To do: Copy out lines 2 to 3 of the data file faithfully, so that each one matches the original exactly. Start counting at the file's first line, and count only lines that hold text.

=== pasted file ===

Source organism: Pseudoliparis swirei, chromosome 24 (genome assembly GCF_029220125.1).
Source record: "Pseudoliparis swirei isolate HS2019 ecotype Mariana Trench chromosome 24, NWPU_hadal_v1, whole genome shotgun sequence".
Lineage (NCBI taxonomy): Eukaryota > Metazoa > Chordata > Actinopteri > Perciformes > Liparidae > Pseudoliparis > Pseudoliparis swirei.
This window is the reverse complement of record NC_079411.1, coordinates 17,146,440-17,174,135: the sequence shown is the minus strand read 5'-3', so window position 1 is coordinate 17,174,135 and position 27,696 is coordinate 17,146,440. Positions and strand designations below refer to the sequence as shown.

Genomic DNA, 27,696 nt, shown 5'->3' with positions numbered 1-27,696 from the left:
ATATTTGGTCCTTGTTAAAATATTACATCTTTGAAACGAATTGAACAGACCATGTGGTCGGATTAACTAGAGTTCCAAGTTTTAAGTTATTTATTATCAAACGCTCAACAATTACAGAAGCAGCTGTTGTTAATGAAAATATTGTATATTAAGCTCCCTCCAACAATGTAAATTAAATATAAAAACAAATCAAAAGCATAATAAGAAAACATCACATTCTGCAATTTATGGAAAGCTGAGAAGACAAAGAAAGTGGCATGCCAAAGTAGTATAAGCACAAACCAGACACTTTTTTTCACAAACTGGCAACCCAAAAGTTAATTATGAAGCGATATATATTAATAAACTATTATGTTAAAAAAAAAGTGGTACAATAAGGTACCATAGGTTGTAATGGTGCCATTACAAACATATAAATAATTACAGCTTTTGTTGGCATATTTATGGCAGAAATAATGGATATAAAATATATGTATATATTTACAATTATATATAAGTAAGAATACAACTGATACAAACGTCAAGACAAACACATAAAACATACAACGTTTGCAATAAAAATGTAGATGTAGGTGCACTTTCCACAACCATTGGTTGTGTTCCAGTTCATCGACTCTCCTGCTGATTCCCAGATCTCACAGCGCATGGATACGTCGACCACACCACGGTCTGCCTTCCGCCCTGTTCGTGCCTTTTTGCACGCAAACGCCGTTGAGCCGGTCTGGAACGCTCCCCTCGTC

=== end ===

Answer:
Source record: "Pseudoliparis swirei isolate HS2019 ecotype Mariana Trench chromosome 24, NWPU_hadal_v1, whole genome shotgun sequence".
Lineage (NCBI taxonomy): Eukaryota > Metazoa > Chordata > Actinopteri > Perciformes > Liparidae > Pseudoliparis > Pseudoliparis swirei.